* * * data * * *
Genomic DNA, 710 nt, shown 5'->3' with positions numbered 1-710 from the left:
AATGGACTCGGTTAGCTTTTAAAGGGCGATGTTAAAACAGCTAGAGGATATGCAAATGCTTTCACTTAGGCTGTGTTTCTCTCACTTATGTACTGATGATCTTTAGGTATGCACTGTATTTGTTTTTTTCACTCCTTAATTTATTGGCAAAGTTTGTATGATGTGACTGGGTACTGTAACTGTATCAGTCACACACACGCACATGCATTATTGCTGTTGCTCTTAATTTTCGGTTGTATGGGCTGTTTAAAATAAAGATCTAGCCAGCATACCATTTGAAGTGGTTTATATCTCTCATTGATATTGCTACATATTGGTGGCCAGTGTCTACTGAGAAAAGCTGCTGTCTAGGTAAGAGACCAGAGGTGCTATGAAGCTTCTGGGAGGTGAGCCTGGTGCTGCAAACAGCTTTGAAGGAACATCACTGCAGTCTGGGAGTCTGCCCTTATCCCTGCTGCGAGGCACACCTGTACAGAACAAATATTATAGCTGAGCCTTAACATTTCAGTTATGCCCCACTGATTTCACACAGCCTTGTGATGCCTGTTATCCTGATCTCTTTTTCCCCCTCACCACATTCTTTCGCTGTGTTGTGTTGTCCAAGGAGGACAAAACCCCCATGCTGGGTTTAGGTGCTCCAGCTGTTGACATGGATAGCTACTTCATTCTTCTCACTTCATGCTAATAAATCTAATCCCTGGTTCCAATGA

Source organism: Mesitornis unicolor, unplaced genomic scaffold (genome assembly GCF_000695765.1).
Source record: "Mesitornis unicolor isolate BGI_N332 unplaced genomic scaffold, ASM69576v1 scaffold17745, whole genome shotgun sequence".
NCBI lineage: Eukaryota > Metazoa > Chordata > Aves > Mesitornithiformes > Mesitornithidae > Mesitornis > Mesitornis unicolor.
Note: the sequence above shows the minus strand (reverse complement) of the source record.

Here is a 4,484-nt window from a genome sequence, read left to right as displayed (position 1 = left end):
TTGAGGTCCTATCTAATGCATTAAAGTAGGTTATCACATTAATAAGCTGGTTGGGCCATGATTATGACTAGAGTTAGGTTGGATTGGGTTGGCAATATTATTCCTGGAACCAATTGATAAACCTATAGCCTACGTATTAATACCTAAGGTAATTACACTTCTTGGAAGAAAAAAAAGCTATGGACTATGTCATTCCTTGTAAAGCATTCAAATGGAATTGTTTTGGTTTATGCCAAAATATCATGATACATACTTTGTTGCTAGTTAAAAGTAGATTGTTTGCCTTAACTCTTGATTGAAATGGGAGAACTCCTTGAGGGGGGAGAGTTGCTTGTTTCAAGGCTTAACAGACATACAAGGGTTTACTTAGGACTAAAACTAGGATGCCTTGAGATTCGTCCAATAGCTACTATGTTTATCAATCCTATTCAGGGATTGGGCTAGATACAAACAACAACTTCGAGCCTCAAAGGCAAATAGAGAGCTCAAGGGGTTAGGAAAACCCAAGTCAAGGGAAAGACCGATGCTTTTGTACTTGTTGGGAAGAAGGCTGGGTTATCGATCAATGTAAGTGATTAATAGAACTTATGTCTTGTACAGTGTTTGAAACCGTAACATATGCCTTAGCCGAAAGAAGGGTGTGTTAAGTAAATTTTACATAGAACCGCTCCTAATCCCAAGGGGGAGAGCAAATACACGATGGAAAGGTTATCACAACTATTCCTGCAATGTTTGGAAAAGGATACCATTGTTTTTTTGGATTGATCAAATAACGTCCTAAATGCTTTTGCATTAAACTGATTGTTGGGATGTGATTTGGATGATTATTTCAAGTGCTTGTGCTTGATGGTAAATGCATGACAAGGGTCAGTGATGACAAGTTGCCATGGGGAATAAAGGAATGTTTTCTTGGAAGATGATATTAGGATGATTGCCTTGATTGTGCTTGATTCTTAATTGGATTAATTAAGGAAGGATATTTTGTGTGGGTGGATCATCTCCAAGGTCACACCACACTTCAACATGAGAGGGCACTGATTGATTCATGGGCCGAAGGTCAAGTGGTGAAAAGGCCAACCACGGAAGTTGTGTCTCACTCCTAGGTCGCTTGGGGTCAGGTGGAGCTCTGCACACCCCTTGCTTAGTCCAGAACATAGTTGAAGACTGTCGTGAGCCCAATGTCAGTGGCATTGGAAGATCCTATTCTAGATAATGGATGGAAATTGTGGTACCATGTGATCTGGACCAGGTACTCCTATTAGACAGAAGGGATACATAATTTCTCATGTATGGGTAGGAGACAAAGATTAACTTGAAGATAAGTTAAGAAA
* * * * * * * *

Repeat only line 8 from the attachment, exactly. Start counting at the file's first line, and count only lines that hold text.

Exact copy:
TTGAGGTCCTATCTAATGCATTAAAGTAGGTTATCACATTAATAAGCTGGTTGGGCCATGATTATGACTAGAGTTAGGTTGGATTGGGTTGGCAATATTATTCCTGGAACCAATTGATAAACCTATAGCCTACGTATTAATACCTAAGGTAATTACACTTCTTGGAAGAAAAAAAAGCTATGGACTATGTCATTCCTTGTAAAGCATTCAAATGGAATTGTTTTGGTTTATGCCAAAATATCATGATACATACTTTGTTGCTAGTTAAAAGTAGATTGTTTGCCTTAACTCTTGATTGAAATGGGAGAACTCCTTGAGGGGGGAGAGTTGCTTGTTTCAAGGCTTAACAGACATACAAGGGTTTACTTAGGACTAAAACTAGGATGCCTTGAGATTCGTCCAATAGCTACTATGTTTATCAATCCTATTCAGGGATTGGGCTAGATACAAACAACAACTTCGAGCCTCAAAGGCAAATAGAGAGCTCAAGGGGTTAGGAAAACCCAAGTCAAGGGAAAGACCGATGCTTTTGTACTTGTTGGGAAGAAGGCTGGGTTATCGATCAATGTAAGTGATTAATAGAACTTATGTCTTGTACAGTGTTTGAAACCGTAACATATGCCTTAGCCGAAAGAAGGGTGTGTTAAGTAAATTTTACATAGAACCGCTCCTAATCCCAAGGGGGAGAGCAAATACACGATGGAAAGGTTATCACAACTATTCCTGCAATGTTTGGAAAAGGATACCATTGTTTTTTTGGATTGATCAAATAACGTCCTAAATGCTTTTGCATTAAACTGATTGTTGGGATGTGATTTGGATGATTATTTCAAGTGCTTGTGCTTGATGGTAAATGCATGACAAGGGTCAGTGATGACAAGTTGCCATGGGGAATAAAGGAATGTTTTCTTGGAAGATGATATTAGGATGATTGCCTTGATTGTGCTTGATTCTTAATTGGATTAATTAAGGAAGGATATTTTGTGTGGGTGGATCATCTCCAAGGTCACACCACACTTCAACATGAGAGGGCACTGATTGATTCATGGGCCGAAGGTCAAGTGGTGAAAAGGCCAACCACGGAAGTTGTGTCTCACTCCTAGGTCGCTTGGGGTCAGGTGGAGCTCTGCACACCCCTTGCTTAGTCCAGAACATAGTTGAAGACTGTCGTGAGCCCAATGTCAGTGGCATTGGAAGATCCTATTCTAGATAATGGATGGAAATTGTGGTACCATGTGATCTGGACCAGGTACTCCTATTAGACAGAAGGGATACATAATTTCTCATGTATGGGTAGGAGACAAAGATTAACTTGAAGATAAGTTAAGAAA